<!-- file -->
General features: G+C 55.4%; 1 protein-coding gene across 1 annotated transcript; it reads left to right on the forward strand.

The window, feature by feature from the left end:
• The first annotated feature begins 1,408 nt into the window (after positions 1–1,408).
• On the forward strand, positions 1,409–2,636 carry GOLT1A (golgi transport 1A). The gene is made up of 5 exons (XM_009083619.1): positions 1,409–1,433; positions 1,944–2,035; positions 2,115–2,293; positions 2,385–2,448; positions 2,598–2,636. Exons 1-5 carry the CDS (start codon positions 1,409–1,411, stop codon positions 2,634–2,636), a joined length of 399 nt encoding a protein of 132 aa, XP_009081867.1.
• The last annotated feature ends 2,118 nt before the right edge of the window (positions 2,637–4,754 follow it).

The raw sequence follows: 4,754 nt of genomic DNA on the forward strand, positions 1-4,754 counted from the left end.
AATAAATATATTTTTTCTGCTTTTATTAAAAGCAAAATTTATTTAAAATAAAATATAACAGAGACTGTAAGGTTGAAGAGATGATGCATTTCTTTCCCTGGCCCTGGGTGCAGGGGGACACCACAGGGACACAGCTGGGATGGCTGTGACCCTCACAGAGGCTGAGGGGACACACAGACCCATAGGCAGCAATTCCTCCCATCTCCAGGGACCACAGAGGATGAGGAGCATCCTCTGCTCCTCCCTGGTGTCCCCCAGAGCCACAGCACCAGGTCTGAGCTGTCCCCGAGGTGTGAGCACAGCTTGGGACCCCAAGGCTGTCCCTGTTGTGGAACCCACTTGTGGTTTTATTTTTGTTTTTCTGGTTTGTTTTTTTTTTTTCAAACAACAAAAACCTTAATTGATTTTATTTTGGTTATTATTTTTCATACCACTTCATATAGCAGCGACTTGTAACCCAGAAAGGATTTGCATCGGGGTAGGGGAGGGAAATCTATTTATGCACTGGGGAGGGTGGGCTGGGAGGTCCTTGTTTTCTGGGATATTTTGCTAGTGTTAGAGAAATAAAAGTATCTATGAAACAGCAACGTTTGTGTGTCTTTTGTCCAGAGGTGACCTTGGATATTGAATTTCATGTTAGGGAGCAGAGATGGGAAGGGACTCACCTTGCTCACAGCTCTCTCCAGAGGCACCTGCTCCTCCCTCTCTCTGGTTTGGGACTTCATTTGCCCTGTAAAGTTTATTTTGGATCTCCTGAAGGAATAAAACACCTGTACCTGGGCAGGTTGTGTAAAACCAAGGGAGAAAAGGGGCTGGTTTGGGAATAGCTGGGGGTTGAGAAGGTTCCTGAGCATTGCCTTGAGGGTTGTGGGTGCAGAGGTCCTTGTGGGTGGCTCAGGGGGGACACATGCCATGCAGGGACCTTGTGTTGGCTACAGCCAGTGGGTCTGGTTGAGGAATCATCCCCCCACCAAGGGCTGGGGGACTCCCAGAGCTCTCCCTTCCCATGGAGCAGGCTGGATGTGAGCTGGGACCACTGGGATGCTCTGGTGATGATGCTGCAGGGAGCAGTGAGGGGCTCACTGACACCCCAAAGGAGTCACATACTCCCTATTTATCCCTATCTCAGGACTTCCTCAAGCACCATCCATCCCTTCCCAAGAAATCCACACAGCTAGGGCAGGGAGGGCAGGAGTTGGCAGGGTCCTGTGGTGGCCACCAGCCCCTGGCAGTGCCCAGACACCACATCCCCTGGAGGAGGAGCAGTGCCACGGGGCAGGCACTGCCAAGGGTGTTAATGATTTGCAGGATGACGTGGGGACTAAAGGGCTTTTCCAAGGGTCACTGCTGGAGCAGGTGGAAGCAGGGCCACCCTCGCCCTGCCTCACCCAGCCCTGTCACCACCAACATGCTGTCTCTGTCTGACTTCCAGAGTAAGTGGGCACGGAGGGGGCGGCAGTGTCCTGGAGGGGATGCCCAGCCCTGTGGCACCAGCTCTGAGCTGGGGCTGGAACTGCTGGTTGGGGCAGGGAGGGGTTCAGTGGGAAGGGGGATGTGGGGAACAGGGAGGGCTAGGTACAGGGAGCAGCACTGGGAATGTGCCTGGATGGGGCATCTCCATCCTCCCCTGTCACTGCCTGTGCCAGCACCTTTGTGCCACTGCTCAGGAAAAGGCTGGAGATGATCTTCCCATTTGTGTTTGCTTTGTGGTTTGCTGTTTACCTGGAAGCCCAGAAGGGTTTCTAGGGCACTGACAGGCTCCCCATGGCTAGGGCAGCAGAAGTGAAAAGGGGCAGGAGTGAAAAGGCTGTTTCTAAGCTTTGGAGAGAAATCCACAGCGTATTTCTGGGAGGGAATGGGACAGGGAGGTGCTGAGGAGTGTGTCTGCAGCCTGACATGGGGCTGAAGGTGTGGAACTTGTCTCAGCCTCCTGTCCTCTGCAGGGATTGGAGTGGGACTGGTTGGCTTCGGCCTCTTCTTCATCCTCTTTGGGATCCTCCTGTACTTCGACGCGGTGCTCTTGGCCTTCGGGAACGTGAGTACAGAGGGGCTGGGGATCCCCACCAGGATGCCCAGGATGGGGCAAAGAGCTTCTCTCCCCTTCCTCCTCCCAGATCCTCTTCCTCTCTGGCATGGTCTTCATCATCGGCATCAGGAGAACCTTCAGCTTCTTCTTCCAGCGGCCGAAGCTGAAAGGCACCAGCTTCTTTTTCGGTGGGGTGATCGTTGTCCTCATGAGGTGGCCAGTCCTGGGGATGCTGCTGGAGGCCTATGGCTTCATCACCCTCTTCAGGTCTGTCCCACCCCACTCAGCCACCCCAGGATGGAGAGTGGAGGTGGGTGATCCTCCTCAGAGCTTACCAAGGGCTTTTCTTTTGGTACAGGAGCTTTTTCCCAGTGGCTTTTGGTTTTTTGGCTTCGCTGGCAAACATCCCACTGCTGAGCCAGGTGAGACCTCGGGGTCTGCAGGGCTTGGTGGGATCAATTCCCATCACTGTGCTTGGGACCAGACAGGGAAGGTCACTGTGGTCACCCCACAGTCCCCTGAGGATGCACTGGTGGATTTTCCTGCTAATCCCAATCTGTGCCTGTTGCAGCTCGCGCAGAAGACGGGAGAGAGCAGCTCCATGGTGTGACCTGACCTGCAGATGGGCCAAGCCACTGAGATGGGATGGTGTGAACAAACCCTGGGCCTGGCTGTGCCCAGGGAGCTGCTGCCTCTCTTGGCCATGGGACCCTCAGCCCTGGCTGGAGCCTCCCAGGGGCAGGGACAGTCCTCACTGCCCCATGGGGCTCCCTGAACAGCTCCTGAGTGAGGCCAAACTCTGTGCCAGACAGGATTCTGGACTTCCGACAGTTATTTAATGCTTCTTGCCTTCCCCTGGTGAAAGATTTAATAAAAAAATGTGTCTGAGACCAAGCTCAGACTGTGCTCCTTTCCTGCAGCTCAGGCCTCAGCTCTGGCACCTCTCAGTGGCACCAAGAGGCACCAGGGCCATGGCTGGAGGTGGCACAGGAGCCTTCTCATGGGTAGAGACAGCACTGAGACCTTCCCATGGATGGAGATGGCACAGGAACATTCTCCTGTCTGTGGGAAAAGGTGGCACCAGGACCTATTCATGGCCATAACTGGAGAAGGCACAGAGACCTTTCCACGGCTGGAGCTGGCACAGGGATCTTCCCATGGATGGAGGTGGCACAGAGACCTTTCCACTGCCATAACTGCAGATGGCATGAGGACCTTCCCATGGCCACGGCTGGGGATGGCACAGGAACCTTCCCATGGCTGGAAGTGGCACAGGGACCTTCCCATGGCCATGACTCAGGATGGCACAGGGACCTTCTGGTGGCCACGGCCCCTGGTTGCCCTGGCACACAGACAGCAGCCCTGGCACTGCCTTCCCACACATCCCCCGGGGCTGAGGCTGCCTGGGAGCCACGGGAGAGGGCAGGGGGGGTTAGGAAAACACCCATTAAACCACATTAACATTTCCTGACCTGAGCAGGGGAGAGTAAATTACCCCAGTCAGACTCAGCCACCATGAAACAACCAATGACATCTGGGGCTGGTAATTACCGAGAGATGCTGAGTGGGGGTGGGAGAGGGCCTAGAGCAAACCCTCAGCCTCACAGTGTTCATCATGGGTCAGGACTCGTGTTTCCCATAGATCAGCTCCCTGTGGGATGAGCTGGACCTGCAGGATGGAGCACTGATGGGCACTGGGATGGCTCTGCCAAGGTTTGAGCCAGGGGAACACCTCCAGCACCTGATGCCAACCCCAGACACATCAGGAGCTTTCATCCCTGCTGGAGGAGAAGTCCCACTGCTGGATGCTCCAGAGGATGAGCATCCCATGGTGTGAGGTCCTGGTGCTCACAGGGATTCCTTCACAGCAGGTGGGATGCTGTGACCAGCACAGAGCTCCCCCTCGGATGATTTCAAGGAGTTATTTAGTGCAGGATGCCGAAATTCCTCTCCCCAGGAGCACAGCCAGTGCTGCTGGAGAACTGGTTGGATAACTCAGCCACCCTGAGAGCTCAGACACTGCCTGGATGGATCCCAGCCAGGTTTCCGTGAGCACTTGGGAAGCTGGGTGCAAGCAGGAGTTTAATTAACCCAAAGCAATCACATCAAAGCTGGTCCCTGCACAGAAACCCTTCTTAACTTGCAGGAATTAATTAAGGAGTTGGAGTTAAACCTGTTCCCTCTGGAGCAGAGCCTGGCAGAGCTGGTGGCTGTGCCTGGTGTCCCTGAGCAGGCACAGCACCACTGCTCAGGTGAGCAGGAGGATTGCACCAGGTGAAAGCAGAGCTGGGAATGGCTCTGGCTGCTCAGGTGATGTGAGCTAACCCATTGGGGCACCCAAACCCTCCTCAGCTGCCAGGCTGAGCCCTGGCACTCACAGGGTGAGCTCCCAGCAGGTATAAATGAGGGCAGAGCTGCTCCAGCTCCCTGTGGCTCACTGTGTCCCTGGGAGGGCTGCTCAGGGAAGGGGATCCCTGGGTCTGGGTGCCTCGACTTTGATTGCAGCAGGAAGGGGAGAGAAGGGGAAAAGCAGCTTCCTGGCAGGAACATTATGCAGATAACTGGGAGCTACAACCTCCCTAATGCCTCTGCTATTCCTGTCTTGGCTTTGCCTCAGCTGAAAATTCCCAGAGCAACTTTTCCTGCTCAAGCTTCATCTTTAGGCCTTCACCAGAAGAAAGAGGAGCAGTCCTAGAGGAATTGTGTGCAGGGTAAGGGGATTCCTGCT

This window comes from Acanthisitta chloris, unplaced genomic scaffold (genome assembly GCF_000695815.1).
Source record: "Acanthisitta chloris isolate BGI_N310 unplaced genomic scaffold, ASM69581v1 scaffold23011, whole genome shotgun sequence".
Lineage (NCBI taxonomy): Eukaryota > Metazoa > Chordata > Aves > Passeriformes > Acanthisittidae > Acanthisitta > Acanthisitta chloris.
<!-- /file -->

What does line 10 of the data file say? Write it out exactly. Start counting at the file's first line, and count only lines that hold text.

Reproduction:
Lineage (NCBI taxonomy): Eukaryota > Metazoa > Chordata > Aves > Passeriformes > Acanthisittidae > Acanthisitta > Acanthisitta chloris.